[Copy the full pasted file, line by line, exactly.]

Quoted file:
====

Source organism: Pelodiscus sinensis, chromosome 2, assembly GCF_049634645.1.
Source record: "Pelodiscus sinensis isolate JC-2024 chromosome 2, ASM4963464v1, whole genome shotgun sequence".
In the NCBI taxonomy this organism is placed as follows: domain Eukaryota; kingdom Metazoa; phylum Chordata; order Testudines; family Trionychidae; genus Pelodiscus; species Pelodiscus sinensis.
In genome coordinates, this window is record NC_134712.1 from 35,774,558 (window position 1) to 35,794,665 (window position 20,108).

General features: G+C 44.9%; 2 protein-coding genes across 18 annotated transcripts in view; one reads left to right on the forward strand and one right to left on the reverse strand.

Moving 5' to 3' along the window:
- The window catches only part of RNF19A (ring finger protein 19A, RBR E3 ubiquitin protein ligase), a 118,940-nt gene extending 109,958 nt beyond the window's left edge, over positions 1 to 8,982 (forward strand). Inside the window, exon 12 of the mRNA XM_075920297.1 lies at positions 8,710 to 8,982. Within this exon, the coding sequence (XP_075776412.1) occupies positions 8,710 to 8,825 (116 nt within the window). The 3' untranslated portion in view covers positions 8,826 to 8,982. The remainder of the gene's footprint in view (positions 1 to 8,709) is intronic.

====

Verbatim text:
Source organism: Pelodiscus sinensis, chromosome 2, assembly GCF_049634645.1.
Source record: "Pelodiscus sinensis isolate JC-2024 chromosome 2, ASM4963464v1, whole genome shotgun sequence".
In the NCBI taxonomy this organism is placed as follows: domain Eukaryota; kingdom Metazoa; phylum Chordata; order Testudines; family Trionychidae; genus Pelodiscus; species Pelodiscus sinensis.
In genome coordinates, this window is record NC_134712.1 from 35,774,558 (window position 1) to 35,794,665 (window position 20,108).

General features: G+C 44.9%; 2 protein-coding genes across 18 annotated transcripts in view; one reads left to right on the forward strand and one right to left on the reverse strand.

Moving 5' to 3' along the window:
- The window catches only part of RNF19A (ring finger protein 19A, RBR E3 ubiquitin protein ligase), a 118,940-nt gene extending 109,958 nt beyond the window's left edge, over positions 1 to 8,982 (forward strand). Inside the window, exon 12 of the mRNA XM_075920297.1 lies at positions 8,710 to 8,982. Within this exon, the coding sequence (XP_075776412.1) occupies positions 8,710 to 8,825 (116 nt within the window). The 3' untranslated portion in view covers positions 8,826 to 8,982. The remainder of the gene's footprint in view (positions 1 to 8,709) is intronic.